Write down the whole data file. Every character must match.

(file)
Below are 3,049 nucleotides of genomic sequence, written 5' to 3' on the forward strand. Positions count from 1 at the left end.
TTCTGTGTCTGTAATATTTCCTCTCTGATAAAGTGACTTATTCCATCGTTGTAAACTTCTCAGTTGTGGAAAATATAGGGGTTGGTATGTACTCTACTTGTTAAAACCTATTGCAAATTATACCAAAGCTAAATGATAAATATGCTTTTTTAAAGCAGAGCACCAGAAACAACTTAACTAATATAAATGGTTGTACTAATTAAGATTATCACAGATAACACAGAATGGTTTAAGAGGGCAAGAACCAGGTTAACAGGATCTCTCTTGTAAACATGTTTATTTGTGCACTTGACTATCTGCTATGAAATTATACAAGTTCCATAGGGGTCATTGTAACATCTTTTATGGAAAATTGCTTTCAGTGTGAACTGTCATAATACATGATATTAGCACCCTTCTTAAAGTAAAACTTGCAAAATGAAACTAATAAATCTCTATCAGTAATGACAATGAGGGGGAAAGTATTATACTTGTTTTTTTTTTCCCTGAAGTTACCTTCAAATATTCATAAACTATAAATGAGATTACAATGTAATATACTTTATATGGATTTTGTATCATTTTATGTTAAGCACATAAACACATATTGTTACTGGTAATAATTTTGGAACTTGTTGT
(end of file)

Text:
Below are 3,049 nucleotides of genomic sequence, written 5' to 3' on the forward strand. Positions count from 1 at the left end.
TTCTGTGTCTGTAATATTTCCTCTCTGATAAAGTGACTTATTCCATCGTTGTAAACTTCTCAGTTGTGGAAAATATAGGGGTTGGTATGTACTCTACTTGTTAAAACCTATTGCAAATTATACCAAAGCTAAATGATAAATATGCTTTTTTAAAGCAGAGCACCAGAAACAACTTAACTAATATAAATGGTTGTACTAATTAAGATTATCACAGATAACACAGAATGGTTTAAGAGGGCAAGAACCAGGTTAACAGGATCTCTCTTGTAAACATGTTTATTTGTGCACTTGACTATCTGCTATGAAATTATACAAGTTCCATAGGGGTCATTGTAACATCTTTTATGGAAAATTGCTTTCAGTGTGAACTGTCATAATACATGATATTAGCACCCTTCTTAAAGTAAAACTTGCAAAATGAAACTAATAAATCTCTATCAGTAATGACAATGAGGGGGAAAGTATTATACTTGTTTTTTTTTTCCCTGAAGTTACCTTCAAATATTCATAAACTATAAATGAGATTACAATGTAATATACTTTATATGGATTTTGTATCATTTTATGTTAAGCACATAAACACATATTGTTACTGGTAATAATTTTGGAACTTGTTGT